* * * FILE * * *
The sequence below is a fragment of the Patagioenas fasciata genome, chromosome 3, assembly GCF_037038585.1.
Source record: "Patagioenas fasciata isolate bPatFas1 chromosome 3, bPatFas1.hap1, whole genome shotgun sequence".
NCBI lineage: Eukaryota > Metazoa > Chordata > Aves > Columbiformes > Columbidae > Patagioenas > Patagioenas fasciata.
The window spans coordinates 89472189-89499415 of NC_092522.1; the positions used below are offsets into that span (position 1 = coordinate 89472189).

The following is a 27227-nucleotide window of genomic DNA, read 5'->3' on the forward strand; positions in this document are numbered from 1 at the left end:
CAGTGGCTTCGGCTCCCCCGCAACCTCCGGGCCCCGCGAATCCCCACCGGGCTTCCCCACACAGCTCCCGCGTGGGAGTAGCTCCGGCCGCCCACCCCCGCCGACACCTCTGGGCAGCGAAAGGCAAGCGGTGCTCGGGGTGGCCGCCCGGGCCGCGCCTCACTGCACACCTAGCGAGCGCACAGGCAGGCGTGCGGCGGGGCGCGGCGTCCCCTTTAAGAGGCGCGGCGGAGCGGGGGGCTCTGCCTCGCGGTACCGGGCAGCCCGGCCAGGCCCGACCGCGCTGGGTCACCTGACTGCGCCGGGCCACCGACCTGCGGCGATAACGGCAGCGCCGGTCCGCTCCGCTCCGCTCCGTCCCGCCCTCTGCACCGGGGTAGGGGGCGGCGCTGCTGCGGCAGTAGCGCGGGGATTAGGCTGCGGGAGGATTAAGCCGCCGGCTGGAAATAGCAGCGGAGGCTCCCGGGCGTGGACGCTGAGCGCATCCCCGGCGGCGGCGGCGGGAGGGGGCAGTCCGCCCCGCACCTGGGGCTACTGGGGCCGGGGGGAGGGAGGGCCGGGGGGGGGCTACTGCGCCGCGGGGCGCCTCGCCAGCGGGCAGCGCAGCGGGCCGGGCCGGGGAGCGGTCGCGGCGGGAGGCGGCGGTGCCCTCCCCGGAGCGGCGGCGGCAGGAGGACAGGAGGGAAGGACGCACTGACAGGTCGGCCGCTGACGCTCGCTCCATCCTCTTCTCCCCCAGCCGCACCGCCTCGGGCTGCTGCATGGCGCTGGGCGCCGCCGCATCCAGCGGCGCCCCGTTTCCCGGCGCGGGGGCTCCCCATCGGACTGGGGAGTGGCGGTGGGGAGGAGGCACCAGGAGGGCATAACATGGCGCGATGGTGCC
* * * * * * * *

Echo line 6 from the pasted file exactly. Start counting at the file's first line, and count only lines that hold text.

CAGTGGCTTCGGCTCCCCCGCAACCTCCGGGCCCCGCGAATCCCCACCGGGCTTCCCCACACAGCTCCCGCGTGGGAGTAGCTCCGGCCGCCCACCCCCGCCGACACCTCTGGGCAGCGAAAGGCAAGCGGTGCTCGGGGTGGCCGCCCGGGCCGCGCCTCACTGCACACCTAGCGAGCGCACAGGCAGGCGTGCGGCGGGGCGCGGCGTCCCCTTTAAGAGGCGCGGCGGAGCGGGGGGCTCTGCCTCGCGGTACCGGGCAGCCCGGCCAGGCCCGACCGCGCTGGGTCACCTGACTGCGCCGGGCCACCGACCTGCGGCGATAACGGCAGCGCCGGTCCGCTCCGCTCCGCTCCGTCCCGCCCTCTGCACCGGGGTAGGGGGCGGCGCTGCTGCGGCAGTAGCGCGGGGATTAGGCTGCGGGAGGATTAAGCCGCCGGCTGGAAATAGCAGCGGAGGCTCCCGGGCGTGGACGCTGAGCGCATCCCCGGCGGCGGCGGCGGGAGGGGGCAGTCCGCCCCGCACCTGGGGCTACTGGGGCCGGGGGGAGGGAGGGCCGGGGGGGGGCTACTGCGCCGCGGGGCGCCTCGCCAGCGGGCAGCGCAGCGGGCCGGGCCGGGGAGCGGTCGCGGCGGGAGGCGGCGGTGCCCTCCCCGGAGCGGCGGCGGCAGGAGGACAGGAGGGAAGGACGCACTGACAGGTCGGCCGCTGACGCTCGCTCCATCCTCTTCTCCCCCAGCCGCACCGCCTCGGGCTGCTGCATGGCGCTGGGCGCCGCCGCATCCAGCGGCGCCCCGTTTCCCGGCGCGGGGGCTCCCCATCGGACTGGGGAGTGGCGGTGGGGAGGAGGCACCAGGAGGGCATAACATGGCGCGATGGTGCC